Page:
My obsession with brussels sprouts started just about three years ago – shortly after Zoey was born. Before then, the fell into the category of “vegetable that I don't know much about” along with “what's with the spelling” and “things a lot of people hate for some reason”. Basically, I never ate them, but didn't have any reason why.
Then, when Zoey was three weeks old, we went on a road trip. The main purpose was to surprise Randy's parents, which we did. However, we also visited my friends Lisa and Erik in San Francisco. They had also just had a baby, so we wanted to catch up and exchange oohs and ahs. On that visit, Erik made grilled Brussels sprouts and changed my world for the better.
Brussels sprouts have the advantage of being related to cabbage. I know that for many people, this isn't exactly a selling point, but since I only shop once a month, I adore vegetables that stay fresh a long time in the fridge. Cabbage relatives top the list. After I've eaten the salad greens, tomatoes (technically a fruit, but who cares), the summer squashes, beans, and peas, I come to the cabbage-types – broccoli, cauliflower, and brussels sprouts.
|All cut up and severed-finger free|
I always buy a huge bag of brussels sprouts because I know that no matter how many I get, we'll eat them all and go looking for more. They are that good.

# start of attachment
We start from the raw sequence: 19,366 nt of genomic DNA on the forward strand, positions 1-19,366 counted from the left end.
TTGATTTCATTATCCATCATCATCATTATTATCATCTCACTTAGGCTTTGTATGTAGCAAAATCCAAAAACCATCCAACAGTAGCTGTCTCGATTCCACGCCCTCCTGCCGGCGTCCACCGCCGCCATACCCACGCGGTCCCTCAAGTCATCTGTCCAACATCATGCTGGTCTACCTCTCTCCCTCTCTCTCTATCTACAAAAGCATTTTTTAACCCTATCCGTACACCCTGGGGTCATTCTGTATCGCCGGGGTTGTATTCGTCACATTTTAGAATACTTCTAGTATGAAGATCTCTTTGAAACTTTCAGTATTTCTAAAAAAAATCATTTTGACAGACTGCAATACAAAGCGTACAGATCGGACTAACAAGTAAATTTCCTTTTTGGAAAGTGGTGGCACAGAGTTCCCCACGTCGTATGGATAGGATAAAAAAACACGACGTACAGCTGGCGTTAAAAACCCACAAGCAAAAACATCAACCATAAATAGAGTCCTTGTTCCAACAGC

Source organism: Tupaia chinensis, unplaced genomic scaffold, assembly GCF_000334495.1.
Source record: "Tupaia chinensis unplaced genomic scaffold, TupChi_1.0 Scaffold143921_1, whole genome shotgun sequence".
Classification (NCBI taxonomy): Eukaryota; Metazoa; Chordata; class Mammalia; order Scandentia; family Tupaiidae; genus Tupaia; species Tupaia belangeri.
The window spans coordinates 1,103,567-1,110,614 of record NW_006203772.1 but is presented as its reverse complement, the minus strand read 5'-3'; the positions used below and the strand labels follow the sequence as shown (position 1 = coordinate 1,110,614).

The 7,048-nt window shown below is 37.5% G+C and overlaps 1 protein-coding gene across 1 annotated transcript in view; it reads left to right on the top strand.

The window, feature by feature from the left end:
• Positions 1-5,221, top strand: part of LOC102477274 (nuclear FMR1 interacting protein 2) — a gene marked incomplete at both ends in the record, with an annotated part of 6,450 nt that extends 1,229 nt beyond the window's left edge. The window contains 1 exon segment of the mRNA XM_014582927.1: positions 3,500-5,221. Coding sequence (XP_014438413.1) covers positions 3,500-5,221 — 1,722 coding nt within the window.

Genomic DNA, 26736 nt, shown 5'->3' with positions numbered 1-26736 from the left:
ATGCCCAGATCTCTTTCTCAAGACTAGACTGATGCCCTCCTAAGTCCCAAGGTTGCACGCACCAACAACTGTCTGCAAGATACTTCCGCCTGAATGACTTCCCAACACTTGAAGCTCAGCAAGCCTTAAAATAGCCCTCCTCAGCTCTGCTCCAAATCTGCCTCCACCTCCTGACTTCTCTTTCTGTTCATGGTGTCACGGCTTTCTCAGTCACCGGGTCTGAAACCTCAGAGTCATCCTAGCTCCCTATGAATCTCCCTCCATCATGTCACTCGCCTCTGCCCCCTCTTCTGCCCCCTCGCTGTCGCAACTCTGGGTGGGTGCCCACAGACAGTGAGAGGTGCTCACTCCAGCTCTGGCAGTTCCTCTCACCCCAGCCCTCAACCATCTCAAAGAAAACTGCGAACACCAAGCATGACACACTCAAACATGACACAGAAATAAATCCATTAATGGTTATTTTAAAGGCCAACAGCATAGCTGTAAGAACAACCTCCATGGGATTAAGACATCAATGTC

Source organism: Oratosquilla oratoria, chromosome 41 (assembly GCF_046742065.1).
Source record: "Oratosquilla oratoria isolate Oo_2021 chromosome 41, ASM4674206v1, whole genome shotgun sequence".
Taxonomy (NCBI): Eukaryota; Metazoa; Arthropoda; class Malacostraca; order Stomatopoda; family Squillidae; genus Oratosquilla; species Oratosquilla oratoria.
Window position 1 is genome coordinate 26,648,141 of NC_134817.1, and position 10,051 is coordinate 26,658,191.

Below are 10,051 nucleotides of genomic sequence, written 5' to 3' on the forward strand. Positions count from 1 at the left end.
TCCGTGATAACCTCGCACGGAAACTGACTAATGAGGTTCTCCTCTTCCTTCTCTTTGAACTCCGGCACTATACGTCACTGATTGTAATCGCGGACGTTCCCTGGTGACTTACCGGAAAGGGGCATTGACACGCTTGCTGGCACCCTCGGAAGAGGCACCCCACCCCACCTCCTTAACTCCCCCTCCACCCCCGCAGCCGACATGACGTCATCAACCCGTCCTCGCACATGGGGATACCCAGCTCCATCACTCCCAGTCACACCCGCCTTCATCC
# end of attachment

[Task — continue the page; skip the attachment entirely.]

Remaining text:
They are also ridiculously easy to make. I don't care how bad of a cook someone is, these are within their grasp. The only danger is possibly cutting a finger instead of a sprout. However, I'm pretty accident prone and I've avoided it thus far, so I'm guessing the average person is more than safe.
Once you have trimmed the stem end off the brussels sprouts and cut them in half, you get to have some fun. Dump then into a gallon ziploc bag (or back in the bag you bought them in, if you used them all. Pour in some olive oil, salt, and pepper and then shake it all up.
|Coated and ready|
I love this method because it doesn't require me to dirty a dish or get my hands funky mixing it all up. I know what you're thinking...why do you have to use hands? That's what spoons are for! That's because you've never seen the disaster zone I can make with awkwardly sized food and a spoon. Bags are just better all around. Another benefit is that excess oil and seasonings stick to the side of the bag rather than the food, which helps fool-proof these.
After that, it's just a matter of tossing them on a broiler pan and broiling them for four minutes/side or so. Erik the Skilled made them on his barbecue. I am less talented, and also like to eat them year-round, whichprecludes using the barbecue. My broiler is a good substitute.
|Almost good enough to eat raw|
Usually, I eat a good half-dozen before I get dinner dished up. While it's hard to call it the best part, since it's all good, I especially enjoy the single leaves that have fallen off – they are crispy and salty and wonderful in every way. I could eat them all day.
|I dare you to eat these and not love them. They are irresistible.|
That's it! It's a nice, simple recipe that makes life better for all involved.
1 lb brussels sprouts
1 T olive oil
1 ½ t salt (or to taste)
1 t pepper (or to taste).
Trim the hard end of the stems, then cut each sprout in half lengthwise
Put in a bag with oil, salt, and pepper, and shake until evenly coated.
Place the top rack of the oven 6” under the broiler (second highest setting)
Broil sprouts for 3-4 minutes, flip, and broil for 3-4 additional minutes or until tender.